But, quirks aside, I’m certain that the G1 will be a popular phone. For the holdouts who somehow don’t have an iPhone, this is the phone to get. It absolutely kills any Windows Mobile phone I’ve seen or used. And unless you’re locked in to BlackBerry via your company or something, I’d say that the gPhone is better than a BlackBerry, too.

So, if you want to or can be an iPhone person? You probably already are. For everyone else, your new phone has arrived. :-)

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8 thoughts on “Google Android/T-Mobile G1 Phone breaks cover. But it’s no iPhone.

  1. Pingback: digitalizes - advice, information and tips for website owners and bloggers

  2. “I’d say the gPhone is better than a BlackBerry, too.”

    Really? Seriously? It’s tied to TMobile (strike one) and it’s tied to Google (strike two, to a certain extent).

    I have a BlackBerry Pearl. It’s the best device I’ve ever used, bar none, in every category except the web browser. The email experience (which is what I use it for 99% of the time) is stellar.

    The browser sucks eggs. Badly. But I don’t use the browser enough that it cripples my use of the device, given that email is my primary usage of the phone, plus phone calls, of course.

    I’d love to see a G1 in person. I’ll probably go see if I can find one. But the voice dialing and email experience of my Blackberry tells me that the G1 can’t match those very easily. Plus the fact that not all of my email goes through GMail.

    Mike.

  3. Well, well, well….the G1 finally raises it’s head from the primordial ooze and it’s already being slaughtered. Actually, I thought you did a pretty evenly balanced review given the low availability of facts (have you seen the atrocious T-Mobile/G1 website?) and the lack of a physical object to handle.

    One thing we need to remember is that this is only the first iteration of a new open source mobile OS. The iPhone is only on v2.xxx and both OSes seem fairly similar with slightly different trade-offs (iPhone cannot cut-and-paste and uses a non-removable battery; G1 has a stupid headphones plug setup and a dumb 8G memory limitation–but removable (I agree with you, Josh, how thinks this is good design, other than the designers for the Motorola RAZR?)). There’s more trade-offs when you consider Symbian, Palm and RIM in the mix. No one has the perfect feature set, and only Apple and RIM have complete control over the hardware as well as the OS so they should have perfection before anyone else.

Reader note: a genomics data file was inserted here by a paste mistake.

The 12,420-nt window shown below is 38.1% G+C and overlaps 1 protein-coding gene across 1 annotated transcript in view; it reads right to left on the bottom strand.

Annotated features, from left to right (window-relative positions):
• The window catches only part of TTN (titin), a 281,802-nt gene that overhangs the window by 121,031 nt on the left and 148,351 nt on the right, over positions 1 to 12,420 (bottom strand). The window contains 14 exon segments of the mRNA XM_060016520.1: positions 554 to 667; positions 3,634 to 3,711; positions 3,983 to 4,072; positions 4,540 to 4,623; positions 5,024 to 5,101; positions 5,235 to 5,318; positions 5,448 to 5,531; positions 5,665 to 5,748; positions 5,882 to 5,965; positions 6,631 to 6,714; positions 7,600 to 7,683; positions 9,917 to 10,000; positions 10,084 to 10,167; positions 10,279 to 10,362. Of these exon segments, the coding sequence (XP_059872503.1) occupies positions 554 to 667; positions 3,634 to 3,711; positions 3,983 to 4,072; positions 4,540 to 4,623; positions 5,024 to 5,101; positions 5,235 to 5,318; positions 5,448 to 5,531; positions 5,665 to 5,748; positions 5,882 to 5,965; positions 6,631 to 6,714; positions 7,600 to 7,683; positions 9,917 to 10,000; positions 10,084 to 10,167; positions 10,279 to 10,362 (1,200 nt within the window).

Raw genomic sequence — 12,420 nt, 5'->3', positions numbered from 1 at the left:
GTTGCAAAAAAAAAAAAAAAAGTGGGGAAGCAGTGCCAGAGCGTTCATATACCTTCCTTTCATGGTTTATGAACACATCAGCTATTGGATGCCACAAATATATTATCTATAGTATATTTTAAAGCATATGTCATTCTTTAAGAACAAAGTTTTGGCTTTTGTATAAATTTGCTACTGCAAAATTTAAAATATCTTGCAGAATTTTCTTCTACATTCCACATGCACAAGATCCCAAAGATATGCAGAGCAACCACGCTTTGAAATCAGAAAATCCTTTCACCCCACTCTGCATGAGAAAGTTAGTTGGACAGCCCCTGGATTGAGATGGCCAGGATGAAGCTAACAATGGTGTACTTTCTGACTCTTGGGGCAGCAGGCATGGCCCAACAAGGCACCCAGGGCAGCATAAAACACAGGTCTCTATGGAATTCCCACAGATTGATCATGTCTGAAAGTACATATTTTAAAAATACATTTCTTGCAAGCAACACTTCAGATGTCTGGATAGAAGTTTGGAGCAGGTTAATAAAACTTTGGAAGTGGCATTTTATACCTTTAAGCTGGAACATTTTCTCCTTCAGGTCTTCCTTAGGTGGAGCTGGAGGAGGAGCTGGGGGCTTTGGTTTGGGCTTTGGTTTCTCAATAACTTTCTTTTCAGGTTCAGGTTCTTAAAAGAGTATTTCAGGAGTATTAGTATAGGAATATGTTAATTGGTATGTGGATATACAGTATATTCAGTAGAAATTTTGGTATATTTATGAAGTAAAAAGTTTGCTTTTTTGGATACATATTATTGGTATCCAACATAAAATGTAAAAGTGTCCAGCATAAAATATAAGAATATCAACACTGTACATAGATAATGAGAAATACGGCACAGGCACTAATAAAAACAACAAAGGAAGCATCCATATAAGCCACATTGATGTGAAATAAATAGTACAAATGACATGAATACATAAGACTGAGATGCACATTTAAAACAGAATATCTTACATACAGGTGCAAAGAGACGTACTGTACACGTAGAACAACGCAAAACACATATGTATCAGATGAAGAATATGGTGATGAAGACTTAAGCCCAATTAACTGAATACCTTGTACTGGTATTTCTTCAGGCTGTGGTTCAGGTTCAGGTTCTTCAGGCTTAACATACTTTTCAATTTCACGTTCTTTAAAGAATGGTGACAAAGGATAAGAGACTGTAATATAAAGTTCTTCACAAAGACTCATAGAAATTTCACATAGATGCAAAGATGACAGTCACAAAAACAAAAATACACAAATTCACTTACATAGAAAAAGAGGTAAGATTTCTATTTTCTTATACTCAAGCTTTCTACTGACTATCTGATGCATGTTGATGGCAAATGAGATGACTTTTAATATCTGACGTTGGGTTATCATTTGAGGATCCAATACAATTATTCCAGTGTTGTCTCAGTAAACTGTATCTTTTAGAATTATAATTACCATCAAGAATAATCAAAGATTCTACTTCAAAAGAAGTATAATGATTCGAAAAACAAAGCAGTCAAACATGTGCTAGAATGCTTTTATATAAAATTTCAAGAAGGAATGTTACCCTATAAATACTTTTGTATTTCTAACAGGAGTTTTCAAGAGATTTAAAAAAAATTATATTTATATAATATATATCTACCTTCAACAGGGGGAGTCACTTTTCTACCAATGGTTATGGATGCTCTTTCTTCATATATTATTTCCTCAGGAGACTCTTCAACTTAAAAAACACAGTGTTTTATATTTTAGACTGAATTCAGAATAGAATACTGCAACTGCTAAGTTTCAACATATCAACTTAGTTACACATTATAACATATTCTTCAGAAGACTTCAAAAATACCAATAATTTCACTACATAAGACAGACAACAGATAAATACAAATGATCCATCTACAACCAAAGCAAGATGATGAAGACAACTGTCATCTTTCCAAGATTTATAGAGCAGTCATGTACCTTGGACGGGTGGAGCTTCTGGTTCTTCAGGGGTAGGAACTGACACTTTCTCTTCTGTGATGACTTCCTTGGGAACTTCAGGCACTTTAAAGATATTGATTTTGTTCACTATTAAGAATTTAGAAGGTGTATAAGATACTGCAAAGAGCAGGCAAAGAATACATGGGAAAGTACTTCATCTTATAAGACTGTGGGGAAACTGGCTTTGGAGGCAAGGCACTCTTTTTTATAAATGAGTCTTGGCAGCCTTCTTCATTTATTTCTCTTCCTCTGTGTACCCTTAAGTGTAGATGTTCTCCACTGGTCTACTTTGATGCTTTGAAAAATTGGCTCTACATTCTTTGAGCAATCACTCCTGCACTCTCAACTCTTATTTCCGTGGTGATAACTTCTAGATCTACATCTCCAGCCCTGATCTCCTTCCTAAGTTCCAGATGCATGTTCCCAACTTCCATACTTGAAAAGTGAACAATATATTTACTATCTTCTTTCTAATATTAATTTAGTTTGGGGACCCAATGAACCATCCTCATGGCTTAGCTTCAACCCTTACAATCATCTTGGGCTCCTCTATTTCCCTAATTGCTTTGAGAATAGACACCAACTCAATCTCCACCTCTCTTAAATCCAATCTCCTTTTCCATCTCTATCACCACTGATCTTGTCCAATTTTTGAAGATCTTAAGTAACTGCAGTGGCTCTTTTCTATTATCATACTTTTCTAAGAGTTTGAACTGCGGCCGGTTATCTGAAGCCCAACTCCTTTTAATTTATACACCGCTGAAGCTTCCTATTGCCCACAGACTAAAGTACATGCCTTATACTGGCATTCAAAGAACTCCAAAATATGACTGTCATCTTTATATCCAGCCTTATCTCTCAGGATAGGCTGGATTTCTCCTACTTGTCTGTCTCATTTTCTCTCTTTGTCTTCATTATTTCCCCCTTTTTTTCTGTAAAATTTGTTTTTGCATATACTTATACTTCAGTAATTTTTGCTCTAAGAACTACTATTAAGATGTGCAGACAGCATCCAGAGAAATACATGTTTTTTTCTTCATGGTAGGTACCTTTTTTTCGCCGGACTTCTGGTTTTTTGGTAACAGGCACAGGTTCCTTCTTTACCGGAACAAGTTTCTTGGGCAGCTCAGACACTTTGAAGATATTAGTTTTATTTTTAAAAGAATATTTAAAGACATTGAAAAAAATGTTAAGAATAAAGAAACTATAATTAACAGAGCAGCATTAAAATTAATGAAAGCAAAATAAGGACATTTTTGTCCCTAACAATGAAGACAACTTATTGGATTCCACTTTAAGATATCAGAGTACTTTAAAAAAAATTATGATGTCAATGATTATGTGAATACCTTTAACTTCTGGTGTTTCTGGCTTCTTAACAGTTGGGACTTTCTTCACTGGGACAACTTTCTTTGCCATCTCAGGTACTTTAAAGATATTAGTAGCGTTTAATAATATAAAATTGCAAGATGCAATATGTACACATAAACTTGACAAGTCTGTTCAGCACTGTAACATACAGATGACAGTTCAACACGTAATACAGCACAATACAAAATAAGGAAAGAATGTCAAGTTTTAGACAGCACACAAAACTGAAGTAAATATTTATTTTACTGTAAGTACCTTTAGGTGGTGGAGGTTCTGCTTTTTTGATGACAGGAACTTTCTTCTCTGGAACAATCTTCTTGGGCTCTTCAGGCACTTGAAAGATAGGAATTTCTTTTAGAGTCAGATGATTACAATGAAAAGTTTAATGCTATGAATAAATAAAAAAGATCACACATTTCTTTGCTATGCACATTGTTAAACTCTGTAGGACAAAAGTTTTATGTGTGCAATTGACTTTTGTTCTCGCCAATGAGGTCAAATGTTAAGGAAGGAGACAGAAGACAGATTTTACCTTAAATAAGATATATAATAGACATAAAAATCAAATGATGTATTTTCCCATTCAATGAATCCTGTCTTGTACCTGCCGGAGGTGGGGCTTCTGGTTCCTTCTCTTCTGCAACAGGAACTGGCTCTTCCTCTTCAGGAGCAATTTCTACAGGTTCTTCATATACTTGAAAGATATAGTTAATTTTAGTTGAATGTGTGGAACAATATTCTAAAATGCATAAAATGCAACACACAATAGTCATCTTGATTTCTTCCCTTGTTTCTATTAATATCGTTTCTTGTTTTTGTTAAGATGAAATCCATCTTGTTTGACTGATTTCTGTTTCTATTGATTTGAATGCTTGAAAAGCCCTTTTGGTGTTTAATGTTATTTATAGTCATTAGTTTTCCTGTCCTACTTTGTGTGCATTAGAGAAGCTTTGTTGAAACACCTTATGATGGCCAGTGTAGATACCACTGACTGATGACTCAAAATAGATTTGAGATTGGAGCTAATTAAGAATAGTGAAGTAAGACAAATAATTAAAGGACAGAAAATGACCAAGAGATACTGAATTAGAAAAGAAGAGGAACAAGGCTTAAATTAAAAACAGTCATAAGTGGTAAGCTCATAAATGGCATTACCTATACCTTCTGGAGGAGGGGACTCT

Another thing to remember is that there’s this trade-off between features and price. Too many features drives up the price and actually limits the major limiting phone feature of size, people don’t want a brick). As it is, all of the available phones and smart phones and handhelds, etc., are far beyond what anyone thought possible just 20 years ago when we carried brick phones and bag phones, paid $1.05 a minute (only in whole minutes, no seconds), and lost signal as soon as we blinked.

    Ya’ know, Dick Tracey never had it so good (you young’uns can look it up, radio watch and then improved with TV watch). I have video from only 2003 showing a future where good quality pictures and video could be sent directly from phone to phone, and face recognition software would identify and eliminate people from photos on your server, things which are close to universally real today. The iPhone, the G1, and most of the rest are simply toys and trial balloons, the real advancement is yet to come.

    BTW, unlimited data (w/400 txt messages) at $25/month, additional $10/month for unlimited SMS. This is on top of the voice plan and they don’t yet say if you are required to change your existing voice plan or simply add the necessary additional services to your existing plan.